Friday, December 10, 2010

The Hidden Meaning

In 16th Century England, it was a crime to be a Catholic. Catholics were forbidden to practice their faith publicly and privately. Throughout history, when Catholics were persecuted they found little traditions to practice their faith and to recognize other Catholics. Thus came along "The Twelve Days of Christmas" to help young Catholics remember the tenets of their faith without getting caught.

A Partridge in a Pear Tree - Jesus the Christ, the Son of God, whose birthday we celebrate on December 25, the first day of Christmas. The partridge represents the courage and devotion of Christ dying for his people. A mother partridge will lure predators away from her chicks, even sacrificing her life for them. The pear tree symbolizes the wooden cross upon which Jesus died. Recalling the expression of Christ's sadness over the fate of Jerusalem: "Jerusalem! Jerusalem! How often would I have sheltered you under my wings, as a hen does her chicks, but you would not have it so . . . ." (Luke 13:34)

Two Turtle Doves - The Old and New Testaments, which together bear witness to God's self-revelation in history and the creation of a people to tell the Story of God to the world. Doves also symbolize truth and peace.

Three French Hens - French hens were the food of kings in sixteenth century England. Here they represent the expensive gifts brought by the wise men to the newborn Jesus. And the Three Theological Virtues: 1) Faith, 2) Hope, and 3) Love (1 Corinthians 13:13)

Four Calling Birds - The Four Gospels: 1) Matthew, 2) Mark, 3) Luke, and 4) John, which proclaim the Good News of God's reconciliation of the world to Himself in Jesus Christ.

Five Golden Rings - The first Five Books of the Old Testament, known as the Torah, the Pentateuch and as the Law of Moses.: 1) Genesis, 2) Exodus, 3) Leviticus, 4) Numbers, and 5) Deuteronomy, which gives the history of humanity's sinful failure and God's response of grace in the creation of a people to be a light to the world.

Six Geese A-laying - The six days of creation that confesses God as Creator and Sustainer of the world (Genesis 1). The eggs, from which new life springs, symbolize creation.

Seven Swans A-swimming - The seven gifts of the Holy Spirit: 1) prophecy, 2) ministry, 3) teaching, 4) exhortation, 5) giving, 6) leading, and 7) compassion (Romans 12:6-8; cf. 1 Corinthians 12:8-11) The swan, a graceful bird, symbolized these virtues.

Eight Maids A-milking - The eight Beatitudes: 1) Blessed are the poor in spirit, 2) those who mourn, 3) the meek, 4) those who hunger and thirst for righteousness, 5) the merciful, 6) the pure in heart, 7) the peacemakers, 8) those who are persecuted for righteousness' sake. (Matthew 5:3-10) Being a milk maid was one of the lowest jobs in sixteenth century England. Jesus came to save the poor and the humble, thus this gift represents Jesus' love for the common people.

Nine Ladies Dancing - The nine Fruit of the Holy Spirit: 1) love, 2) joy, 3) peace, 4) patience, 5) kindness, 6) generosity, 7) faithfulness, 8) gentleness, and 9) self-control. (Galatians 5:22)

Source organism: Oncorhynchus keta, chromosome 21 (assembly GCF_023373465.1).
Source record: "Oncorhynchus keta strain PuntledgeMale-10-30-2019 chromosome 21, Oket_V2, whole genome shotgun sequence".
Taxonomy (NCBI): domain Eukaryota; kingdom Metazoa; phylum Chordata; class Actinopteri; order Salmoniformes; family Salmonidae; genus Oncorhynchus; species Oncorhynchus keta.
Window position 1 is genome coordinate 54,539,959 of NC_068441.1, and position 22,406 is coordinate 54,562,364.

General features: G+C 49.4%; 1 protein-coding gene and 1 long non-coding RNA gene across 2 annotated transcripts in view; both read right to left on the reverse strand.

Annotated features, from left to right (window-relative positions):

Ten Lords A-Leaping - The ten commandments: 1) You shall have no other gods before me; 2) Do not make an idol; 3) Do not take God's name in vain; 4) Remember the Sabbath Day; 5) Honor your father and mother; 6) Do not murder; 7) Do not commit adultery; 8) Do not steal; 9) Do not bear false witness; 10) Do not covet. (Exodus 20:1-17)

Eleven Pipers Piping - The eleven Faithful Apostles: 1) Simon Peter, 2) Andrew, 3) James, 4) John, 5) Philip, 6) Bartholomew, 7) Matthew, 8) Thomas, 9) James bar Alphaeus, 10) Simon the Zealot, 11) Judas bar James. (Luke 6:14-16). The list does not include the twelfth disciple, Judas Iscariot who betrayed Jesus to the religious leaders and the Romans.

Twelve Drummers Drumming - The twelve points of doctrine in the prayer
Apostles' Creed: 1) I believe in God, the Father almighty, creator of heaven and earth. 2) I believe in Jesus Christ, his only Son, our Lord. 3) He was conceived by the power of the Holy Spirit and born of the Virgin Mary. 4) He suffered under Pontius Pilate, was crucified, died, and was buried. He descended into hell. 5) On the third day he rose again. He ascended into heaven, and is seated at the right hand of the Father. 6) He will come again to judge the living and the dead. 7) I believe in the Holy Spirit, 8) the holy Catholic Church, 9) the communion of saints, 10) the forgiveness of sins, 11) the resurrection of the body, 12) and life everlasting. The drummers may provide the cadence for reciting this prayer.

There is some controversy over the actual history of this song. Although, church historians have declared this account basically accurate. Some people say it originated in a children's book as a memory game. Some say it came from France many years before. Wherever the song came from, the song helps Christians to celebrate their heritage through one more tradition. When you hear this once thought secular nonsense song, will you be reminded of what it symbolizes.

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